Fragment 500386



alcibiadion from Alcibiades;

Original French:  Alcibiadion, de Alcibiades:

Modern French:  Alcibiadion, de Alcibiades:



A kind of Bugloss mentioned under the name of Alcibion by Nicander, Ther. 541, and Pliny xxvii 5, § 22; called Alcibiadion by Galen, vol. xiii. 149, and Dioscorides, iv. 23, 24.

François Rabelais [ca. 1483–1553]
The Five Books and Minor Writings. Volume 1: Books I-III
William Francis Smith [1842–1919], translator
London: Alexader P. Watt, 1893


Alcibium qualis esset herba non repperi apud auctores, sed radicem eius et folia trita ad serpentis morsum inponi et bibi, folia quantum manus capiat trita cum vini meri cyathis tribus aut radicem drachmarum trium pondere cum vini eadem mensura.

In my authorities I have found no description of alcibium, but only that its pounded root and leaves are applied locally, and taken in drink, for snake bite; a handful of the pounded leaves with three cyathi of neat wine, or three drachmae by weight of the root with the same measure of wine

Pliny the Elder [23–79 AD]
The Natural History. Volume 7: Books 24–27
William Henry Samuel Jones [1876–1963], translator
Cambridge, Massachusetts: Harvard University Press, 1956
Loeb Classical Library


Pline nomme, sans le décrire, l’Alcibion (XXVII, 22); ailleurs, il le nomme anchusa ou arcebion (XXII, 25). Ce serait, pour Fée, l’ὰλχίστον de Nicander (Thér., 637) : Alcibii radicem echii pariter lege…, notre Echium creticum, L. — Mais Nicandre parle encore d’une autre Alcibie :

Est alia Alcibii cognomine planta…

(trad. de J. de Gorris); Anchusa altera, que certains, dit Dioscoride, appellent Ὰλχισιάσειον ou Όνοχειλέζ de Pena et Lobel, et qui est aussi une borraginée, l’Alkanna tinctoria, Tausch.
Ce nom vient-il d’Alcibiade? ou, comme dit J. Grévin, de ce qu’ « un homme nommé Alcibie la trouva et expérimenta le premier quelle force elle avait contre la morsure des serpens ? » D’autres étymologistes ont proprosé : ἀλχῄ force, et βίοζ, vie. (Paul Delaunay)

François Rabelais [ca. 1483–1553]
Oeuvres. Tome Cinquieme: Tiers Livre. Édition critique
p. 347
Abel Lefranc [1863-1952], editor
Paris: Librairie Ancienne Honoré Champion, 1931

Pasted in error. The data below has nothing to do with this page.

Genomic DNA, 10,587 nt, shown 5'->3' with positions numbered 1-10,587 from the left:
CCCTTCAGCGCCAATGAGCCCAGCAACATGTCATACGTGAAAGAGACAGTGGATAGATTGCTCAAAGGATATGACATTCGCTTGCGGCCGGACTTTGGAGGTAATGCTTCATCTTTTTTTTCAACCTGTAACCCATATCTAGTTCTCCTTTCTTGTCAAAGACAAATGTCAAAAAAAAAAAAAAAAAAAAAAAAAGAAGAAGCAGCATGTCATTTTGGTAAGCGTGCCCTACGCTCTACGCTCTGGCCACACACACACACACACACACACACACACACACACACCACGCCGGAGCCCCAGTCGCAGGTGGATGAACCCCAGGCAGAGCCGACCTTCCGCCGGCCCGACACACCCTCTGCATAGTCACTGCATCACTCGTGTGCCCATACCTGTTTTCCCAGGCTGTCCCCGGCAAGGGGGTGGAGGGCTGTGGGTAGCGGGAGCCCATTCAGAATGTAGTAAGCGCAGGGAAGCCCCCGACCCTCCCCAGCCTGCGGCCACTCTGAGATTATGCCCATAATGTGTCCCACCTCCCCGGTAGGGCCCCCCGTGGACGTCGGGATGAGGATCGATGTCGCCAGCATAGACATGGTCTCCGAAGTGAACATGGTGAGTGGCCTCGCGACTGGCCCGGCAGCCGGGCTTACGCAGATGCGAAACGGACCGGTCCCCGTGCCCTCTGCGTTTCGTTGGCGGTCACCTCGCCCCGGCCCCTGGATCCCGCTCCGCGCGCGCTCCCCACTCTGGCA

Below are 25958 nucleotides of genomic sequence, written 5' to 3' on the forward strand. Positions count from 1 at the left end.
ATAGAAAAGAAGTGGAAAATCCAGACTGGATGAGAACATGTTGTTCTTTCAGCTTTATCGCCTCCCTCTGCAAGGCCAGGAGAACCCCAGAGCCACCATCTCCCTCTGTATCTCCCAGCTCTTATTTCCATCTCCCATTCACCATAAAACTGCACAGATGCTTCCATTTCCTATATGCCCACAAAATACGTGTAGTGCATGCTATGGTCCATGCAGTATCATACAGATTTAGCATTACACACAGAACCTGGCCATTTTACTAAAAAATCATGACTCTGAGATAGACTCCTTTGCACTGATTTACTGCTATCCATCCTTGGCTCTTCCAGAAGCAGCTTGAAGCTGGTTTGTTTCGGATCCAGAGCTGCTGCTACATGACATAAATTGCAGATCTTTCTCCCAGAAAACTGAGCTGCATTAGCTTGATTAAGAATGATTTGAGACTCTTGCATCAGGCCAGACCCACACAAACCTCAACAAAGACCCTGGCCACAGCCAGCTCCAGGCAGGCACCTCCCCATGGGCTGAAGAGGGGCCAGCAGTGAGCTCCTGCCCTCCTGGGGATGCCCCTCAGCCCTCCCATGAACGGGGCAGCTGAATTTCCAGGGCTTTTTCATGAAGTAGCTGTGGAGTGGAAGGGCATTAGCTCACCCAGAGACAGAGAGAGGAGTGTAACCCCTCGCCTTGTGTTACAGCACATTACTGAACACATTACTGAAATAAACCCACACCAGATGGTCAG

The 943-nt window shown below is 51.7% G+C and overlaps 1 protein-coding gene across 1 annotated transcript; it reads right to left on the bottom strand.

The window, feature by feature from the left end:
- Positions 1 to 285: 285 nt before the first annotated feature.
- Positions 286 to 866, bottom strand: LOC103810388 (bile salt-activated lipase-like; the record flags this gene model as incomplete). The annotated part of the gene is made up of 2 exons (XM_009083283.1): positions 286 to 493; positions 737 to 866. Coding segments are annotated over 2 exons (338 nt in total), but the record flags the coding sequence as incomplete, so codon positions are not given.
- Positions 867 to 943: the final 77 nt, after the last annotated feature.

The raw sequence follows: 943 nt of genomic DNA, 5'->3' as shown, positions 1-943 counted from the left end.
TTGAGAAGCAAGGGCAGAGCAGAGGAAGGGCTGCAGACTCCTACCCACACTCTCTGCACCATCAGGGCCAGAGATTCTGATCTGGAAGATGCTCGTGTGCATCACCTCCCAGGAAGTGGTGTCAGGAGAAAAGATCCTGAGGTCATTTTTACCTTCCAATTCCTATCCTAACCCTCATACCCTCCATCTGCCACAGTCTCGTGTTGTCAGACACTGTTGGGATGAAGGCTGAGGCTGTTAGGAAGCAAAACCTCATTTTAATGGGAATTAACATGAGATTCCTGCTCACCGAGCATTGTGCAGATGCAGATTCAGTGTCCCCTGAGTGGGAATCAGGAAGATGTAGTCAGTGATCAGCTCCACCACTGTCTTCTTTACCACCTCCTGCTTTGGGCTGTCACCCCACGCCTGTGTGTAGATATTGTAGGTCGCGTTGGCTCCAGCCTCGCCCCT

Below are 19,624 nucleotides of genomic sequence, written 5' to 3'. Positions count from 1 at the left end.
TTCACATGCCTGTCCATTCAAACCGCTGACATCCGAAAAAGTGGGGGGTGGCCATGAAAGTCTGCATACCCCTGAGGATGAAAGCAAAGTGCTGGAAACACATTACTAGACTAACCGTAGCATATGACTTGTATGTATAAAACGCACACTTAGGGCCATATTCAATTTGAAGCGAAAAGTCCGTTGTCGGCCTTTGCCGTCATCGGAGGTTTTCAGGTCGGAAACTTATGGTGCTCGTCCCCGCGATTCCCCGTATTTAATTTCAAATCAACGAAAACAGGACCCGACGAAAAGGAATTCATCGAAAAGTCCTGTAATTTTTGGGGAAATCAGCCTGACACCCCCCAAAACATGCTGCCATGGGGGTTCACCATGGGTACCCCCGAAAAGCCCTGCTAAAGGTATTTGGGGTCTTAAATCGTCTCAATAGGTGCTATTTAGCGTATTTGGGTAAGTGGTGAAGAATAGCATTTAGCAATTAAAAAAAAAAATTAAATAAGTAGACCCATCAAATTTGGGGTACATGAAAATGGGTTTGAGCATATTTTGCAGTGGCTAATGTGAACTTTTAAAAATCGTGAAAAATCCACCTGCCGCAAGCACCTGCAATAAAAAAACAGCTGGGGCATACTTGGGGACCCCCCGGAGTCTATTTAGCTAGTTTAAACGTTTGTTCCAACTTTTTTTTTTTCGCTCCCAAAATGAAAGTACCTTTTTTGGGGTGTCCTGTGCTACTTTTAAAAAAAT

alcibiadion, a boraginaceous plant named after Alcibiades — unless, perhaps, it derives its title from Alcibias, the first to employ it against snake-bites, or, thus belonging to another group, from [gk], meaning strength, and [gk], meaning life

François Rabelais [ca. 1483–1553]
Complete works of Rabelais
Jacques LeClercq [1891–1971], translator
New York: Modern Library, 1936


Voir Léonicérus, De Plini erroribus, Bâle, 1529, 22.

François Rabelais [ca. 1483–1553]
Le Tiers Livre. Edition critique
Michael A. Screech [b. 1926], editor
Paris-Genève: Librarie Droz, 1964

Niccolò Leoniceno

Niccolò Leoniceno (1428–1524), also known as Nicolo Leoniceno, Nicolaus Leoninus, Nicolaus Leonicenus of Vicenza, Nicolaus Leonicenus Vicentinus, Nicolo Lonigo, Nicolò da Lonigo da Vincenza, was an Italian physician and humanist. He was a pioneer in the translation of ancient Greek and Arabic medical texts by such authors as Galen and Hippocrates into Latin.

In 1492, Leoniceno published an article entitled De Plinii et plurium alorium medicorum in medicina erroribus. In this treatise, he “pointed out errors in the medical portions of Pliny as well as in the works of ‘barbarian’ (that is, medieval Arab) physicians.” A physician by training, Leoniceno was concerned that inaccuracies in Pliny’s translations would result in inaccurate medicinal preparations based on Pliny’s work. If Pliny’s translations were indeed flawed, then Leoniceno felt they should be replaced by the original Greek texts.



Décrit dans Pline, XXVII, xxii.

François Rabelais [ca. 1483–1553]
Œuvres complètes
p. 503, n. 12
Mireille Huchon, editor
Paris: Gallimard, 1994



Posted 10 February 2013. Modified 12 February 2017.

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